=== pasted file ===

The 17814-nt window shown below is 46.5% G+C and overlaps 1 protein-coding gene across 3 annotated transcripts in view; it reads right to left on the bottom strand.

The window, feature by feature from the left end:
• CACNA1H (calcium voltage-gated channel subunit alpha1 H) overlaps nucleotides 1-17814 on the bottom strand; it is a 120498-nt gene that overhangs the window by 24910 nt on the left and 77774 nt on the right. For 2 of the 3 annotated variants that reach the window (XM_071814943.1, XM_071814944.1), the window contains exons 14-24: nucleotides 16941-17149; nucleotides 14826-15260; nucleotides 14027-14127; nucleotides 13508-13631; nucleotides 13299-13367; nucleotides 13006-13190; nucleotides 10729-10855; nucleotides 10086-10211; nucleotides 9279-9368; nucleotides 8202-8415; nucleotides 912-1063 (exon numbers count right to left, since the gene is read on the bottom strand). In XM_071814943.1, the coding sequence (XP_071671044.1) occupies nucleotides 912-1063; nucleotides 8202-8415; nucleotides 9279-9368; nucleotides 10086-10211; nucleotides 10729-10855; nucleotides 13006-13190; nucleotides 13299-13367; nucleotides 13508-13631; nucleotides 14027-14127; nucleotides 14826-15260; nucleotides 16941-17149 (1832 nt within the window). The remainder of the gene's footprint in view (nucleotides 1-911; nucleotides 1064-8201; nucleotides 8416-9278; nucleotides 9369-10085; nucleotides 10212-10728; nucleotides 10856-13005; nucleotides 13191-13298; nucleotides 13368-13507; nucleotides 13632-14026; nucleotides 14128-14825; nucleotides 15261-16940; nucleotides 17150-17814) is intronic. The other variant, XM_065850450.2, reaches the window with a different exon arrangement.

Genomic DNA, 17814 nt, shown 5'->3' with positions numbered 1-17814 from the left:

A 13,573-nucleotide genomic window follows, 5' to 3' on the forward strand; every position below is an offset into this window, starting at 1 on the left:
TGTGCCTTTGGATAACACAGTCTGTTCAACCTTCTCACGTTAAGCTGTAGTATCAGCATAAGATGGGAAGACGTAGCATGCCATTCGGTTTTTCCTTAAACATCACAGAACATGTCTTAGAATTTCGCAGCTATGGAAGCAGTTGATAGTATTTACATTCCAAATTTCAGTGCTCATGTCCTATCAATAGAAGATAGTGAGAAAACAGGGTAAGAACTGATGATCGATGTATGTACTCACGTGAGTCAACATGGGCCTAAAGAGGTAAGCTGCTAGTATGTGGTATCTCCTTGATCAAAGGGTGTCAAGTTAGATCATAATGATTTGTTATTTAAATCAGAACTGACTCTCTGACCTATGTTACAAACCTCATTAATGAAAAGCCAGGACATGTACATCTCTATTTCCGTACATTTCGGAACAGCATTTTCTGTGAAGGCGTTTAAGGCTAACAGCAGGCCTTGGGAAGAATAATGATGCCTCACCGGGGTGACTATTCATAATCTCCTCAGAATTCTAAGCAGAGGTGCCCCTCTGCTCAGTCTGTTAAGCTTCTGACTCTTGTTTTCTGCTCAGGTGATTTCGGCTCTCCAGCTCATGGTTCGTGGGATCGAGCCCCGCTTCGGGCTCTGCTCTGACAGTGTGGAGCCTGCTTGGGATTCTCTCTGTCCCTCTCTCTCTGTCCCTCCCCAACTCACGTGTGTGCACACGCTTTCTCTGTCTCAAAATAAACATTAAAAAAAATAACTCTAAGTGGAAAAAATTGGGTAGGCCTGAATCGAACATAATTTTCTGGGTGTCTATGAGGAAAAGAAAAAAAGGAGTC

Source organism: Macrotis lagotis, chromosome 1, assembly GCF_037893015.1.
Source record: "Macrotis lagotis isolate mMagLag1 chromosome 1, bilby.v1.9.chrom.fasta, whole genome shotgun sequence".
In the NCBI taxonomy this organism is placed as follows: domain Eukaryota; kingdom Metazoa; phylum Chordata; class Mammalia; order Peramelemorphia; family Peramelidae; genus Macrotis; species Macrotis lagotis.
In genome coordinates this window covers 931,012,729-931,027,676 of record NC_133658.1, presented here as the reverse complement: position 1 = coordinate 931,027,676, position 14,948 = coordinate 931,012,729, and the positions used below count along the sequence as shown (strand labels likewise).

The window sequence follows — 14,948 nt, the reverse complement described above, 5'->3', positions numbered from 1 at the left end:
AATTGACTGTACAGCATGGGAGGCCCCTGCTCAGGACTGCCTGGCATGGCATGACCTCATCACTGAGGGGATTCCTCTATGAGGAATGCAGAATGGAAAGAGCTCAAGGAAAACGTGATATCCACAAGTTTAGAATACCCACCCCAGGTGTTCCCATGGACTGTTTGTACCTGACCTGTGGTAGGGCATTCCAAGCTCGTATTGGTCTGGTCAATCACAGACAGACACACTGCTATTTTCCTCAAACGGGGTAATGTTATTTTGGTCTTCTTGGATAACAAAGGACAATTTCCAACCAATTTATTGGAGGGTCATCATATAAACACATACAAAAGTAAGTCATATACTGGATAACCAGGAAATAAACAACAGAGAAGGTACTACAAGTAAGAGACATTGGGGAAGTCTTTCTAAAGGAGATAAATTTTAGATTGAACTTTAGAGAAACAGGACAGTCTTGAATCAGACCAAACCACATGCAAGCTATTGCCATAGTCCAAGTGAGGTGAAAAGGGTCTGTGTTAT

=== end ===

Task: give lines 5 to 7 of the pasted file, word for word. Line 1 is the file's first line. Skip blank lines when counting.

A 13,573-nucleotide genomic window follows, 5' to 3' on the forward strand; every position below is an offset into this window, starting at 1 on the left:
TGTGCCTTTGGATAACACAGTCTGTTCAACCTTCTCACGTTAAGCTGTAGTATCAGCATAAGATGGGAAGACGTAGCATGCCATTCGGTTTTTCCTTAAACATCACAGAACATGTCTTAGAATTTCGCAGCTATGGAAGCAGTTGATAGTATTTACATTCCAAATTTCAGTGCTCATGTCCTATCAATAGAAGATAGTGAGAAAACAGGGTAAGAACTGATGATCGATGTATGTACTCACGTGAGTCAACATGGGCCTAAAGAGGTAAGCTGCTAGTATGTGGTATCTCCTTGATCAAAGGGTGTCAAGTTAGATCATAATGATTTGTTATTTAAATCAGAACTGACTCTCTGACCTATGTTACAAACCTCATTAATGAAAAGCCAGGACATGTACATCTCTATTTCCGTACATTTCGGAACAGCATTTTCTGTGAAGGCGTTTAAGGCTAACAGCAGGCCTTGGGAAGAATAATGATGCCTCACCGGGGTGACTATTCATAATCTCCTCAGAATTCTAAGCAGAGGTGCCCCTCTGCTCAGTCTGTTAAGCTTCTGACTCTTGTTTTCTGCTCAGGTGATTTCGGCTCTCCAGCTCATGGTTCGTGGGATCGAGCCCCGCTTCGGGCTCTGCTCTGACAGTGTGGAGCCTGCTTGGGATTCTCTCTGTCCCTCTCTCTCTGTCCCTCCCCAACTCACGTGTGTGCACACGCTTTCTCTGTCTCAAAATAAACATTAAAAAAAATAACTCTAAGTGGAAAAAATTGGGTAGGCCTGAATCGAACATAATTTTCTGGGTGTCTATGAGGAAAAGAAAAAAAGGAGTC

Source organism: Macrotis lagotis, chromosome 1, assembly GCF_037893015.1.